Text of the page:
He came back to his senses, after an indeterminable amount of time, in an instant. The sharp pain from his leg magnified itself several times over, as a hoard of rats stripped the flesh from his leg. He screamed and panicked. He kicked and battered them with his other leg and a branch. Seeing him active again, the rats fled.
His leg was beyond hope. What remained of it was a blood soaked stub. He could feel his blood flowing steadily from what was left of his leg. While the shock was still fresh, while he couldn’t truly feel it, he lit his 80⁰ flame and started to sear the wound. The fire was nowhere near hot enough to seal it in an instant and instead was a slow boil. If he had been thinking more clearly, he could have used his flame to light the wooden club then used that to seal it faster. Instead he prolonged his own pain and suffering. After nearly a full minute of burning his skin, the job was done. He felt weak. The blessing of sleep called to him. If he had been even the slightest bit wearier he would have passed out again. However, he knew that if he did, the rats would return and he wouldn’t wake up.
Bracing himself on a long branch he pushed himself up. He was in a dark and cold cave or cavern with nearly no light aside from his flame. What little light that occurred naturally in that place was the result of some glowing bugs of unusual size. The air of the cavern didn’t provide any answers as to which way to go; it flowed strongly in one direction then turned around and blew the other. It was like the steady breathing of a giant.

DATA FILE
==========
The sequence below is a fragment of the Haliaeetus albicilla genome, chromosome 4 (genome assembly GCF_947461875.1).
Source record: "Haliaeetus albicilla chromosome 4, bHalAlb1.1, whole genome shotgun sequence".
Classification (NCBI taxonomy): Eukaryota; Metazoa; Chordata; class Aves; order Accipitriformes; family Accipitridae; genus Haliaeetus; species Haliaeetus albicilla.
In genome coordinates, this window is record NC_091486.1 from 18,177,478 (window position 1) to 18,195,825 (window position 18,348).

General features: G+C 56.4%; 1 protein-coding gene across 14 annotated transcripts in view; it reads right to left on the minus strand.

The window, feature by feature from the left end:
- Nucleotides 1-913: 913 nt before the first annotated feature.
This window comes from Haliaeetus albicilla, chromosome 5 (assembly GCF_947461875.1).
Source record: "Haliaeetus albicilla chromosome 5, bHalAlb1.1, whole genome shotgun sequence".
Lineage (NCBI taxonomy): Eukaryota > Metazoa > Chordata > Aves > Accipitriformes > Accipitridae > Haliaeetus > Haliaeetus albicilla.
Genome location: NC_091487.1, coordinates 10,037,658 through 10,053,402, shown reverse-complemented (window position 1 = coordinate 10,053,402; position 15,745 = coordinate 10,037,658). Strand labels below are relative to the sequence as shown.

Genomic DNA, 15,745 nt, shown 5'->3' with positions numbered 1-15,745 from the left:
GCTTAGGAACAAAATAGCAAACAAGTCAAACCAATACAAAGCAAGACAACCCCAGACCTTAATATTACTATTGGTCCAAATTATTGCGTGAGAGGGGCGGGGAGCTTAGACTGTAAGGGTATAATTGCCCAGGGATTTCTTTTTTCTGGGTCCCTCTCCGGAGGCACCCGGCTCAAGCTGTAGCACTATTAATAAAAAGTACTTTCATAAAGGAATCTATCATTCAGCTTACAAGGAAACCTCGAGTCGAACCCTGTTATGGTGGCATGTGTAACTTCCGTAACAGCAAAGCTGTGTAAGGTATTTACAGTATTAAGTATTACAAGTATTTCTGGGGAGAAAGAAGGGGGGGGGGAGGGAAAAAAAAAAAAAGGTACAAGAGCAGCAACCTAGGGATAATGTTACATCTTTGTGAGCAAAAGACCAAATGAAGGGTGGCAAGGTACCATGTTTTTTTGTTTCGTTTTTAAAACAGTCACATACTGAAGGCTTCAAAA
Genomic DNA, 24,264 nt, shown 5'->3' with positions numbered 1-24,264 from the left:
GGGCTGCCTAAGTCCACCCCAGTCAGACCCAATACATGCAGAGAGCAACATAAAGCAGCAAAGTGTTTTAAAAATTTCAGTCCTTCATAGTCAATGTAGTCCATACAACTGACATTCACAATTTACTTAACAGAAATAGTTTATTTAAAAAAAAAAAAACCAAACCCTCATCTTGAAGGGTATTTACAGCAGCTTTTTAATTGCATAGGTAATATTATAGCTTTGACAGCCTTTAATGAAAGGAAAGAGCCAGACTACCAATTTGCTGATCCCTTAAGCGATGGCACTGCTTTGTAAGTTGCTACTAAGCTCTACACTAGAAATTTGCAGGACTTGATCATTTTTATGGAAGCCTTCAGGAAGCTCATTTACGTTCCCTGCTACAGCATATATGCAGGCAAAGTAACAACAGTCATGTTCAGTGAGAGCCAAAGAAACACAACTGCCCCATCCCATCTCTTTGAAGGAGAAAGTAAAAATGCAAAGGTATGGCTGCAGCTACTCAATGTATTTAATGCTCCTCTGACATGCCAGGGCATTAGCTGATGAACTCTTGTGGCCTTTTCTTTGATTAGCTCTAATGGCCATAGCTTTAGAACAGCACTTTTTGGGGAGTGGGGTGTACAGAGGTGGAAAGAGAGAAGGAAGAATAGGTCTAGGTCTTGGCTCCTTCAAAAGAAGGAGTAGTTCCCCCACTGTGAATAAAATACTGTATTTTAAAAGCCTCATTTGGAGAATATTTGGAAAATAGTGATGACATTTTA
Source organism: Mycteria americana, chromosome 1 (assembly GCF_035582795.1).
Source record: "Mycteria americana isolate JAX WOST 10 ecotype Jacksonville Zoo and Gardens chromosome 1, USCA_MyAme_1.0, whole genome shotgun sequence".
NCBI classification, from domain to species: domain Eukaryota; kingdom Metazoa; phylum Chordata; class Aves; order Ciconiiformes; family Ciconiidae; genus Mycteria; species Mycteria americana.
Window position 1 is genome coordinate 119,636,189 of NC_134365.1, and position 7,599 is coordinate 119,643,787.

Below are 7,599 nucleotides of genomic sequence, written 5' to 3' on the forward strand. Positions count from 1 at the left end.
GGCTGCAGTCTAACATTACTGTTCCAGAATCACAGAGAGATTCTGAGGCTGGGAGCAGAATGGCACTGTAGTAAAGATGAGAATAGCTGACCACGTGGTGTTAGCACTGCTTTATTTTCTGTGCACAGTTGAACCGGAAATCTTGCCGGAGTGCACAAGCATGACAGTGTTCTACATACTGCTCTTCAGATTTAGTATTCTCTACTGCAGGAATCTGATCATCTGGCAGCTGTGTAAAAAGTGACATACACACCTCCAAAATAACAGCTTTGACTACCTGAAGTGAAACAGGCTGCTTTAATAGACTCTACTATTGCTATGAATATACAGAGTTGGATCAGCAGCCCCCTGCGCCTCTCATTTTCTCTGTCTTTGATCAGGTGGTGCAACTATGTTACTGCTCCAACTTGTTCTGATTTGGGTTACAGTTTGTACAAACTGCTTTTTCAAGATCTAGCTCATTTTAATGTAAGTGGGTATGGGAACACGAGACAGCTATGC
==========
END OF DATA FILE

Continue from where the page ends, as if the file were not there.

He pushed himself forward once more, hopping slowly for each step, hoping that the stick he relied on would hold. He coughed, phlegm filled his throat and he struggled to get air. Panic and will to live fired once more and he started striking his chest. Shaking, coughing; he tried all he could to grasp air. He fell forward as his struggles broke his brace and he hit the cold stone ground with a sharp impact.
Luckily the impact dislodged the phlegm and he could breathe again. The bad news was that the phlegm was actually blood and a broken rib was likely lodged somewhere it shouldn’t be. He crawled, almost dragged, himself. He could hear the rats, like vultures, waiting for him to stop; waiting for an easy meal.
As they flooded towards him he had some of his first good luck of the day; he recognised a nearby tree-root that was protruding from the cave-wall. It was the root of a tree that was jokingly called a booze-bush. One of its unique traits was that the roots contained a very high sugar content and as the tree started to die, they would ferment into a very sweet liquor.
Grabbling at the root and breaking it off, he prayed that the tree was dead. This time is prayer was answered and he could hear the soothing slosh of the viscid brew. Without a moment to loose, he downed the drink and activated one of his best bartender abilities. A green-purple flame burst from him mouth, spreading like a serpent through the air. The rats tried to react but within a moment the cave was alight with the spirit fed fire. He could hear the screeching and smell the scent of burning hair.
With some small satisfaction he lay on his back and let out a laugh. Pain filled his body beyond anything he had ever imagined possible but that stilled seemed small compared to the simple joy of killing a rat. More than anything else, he hated the world.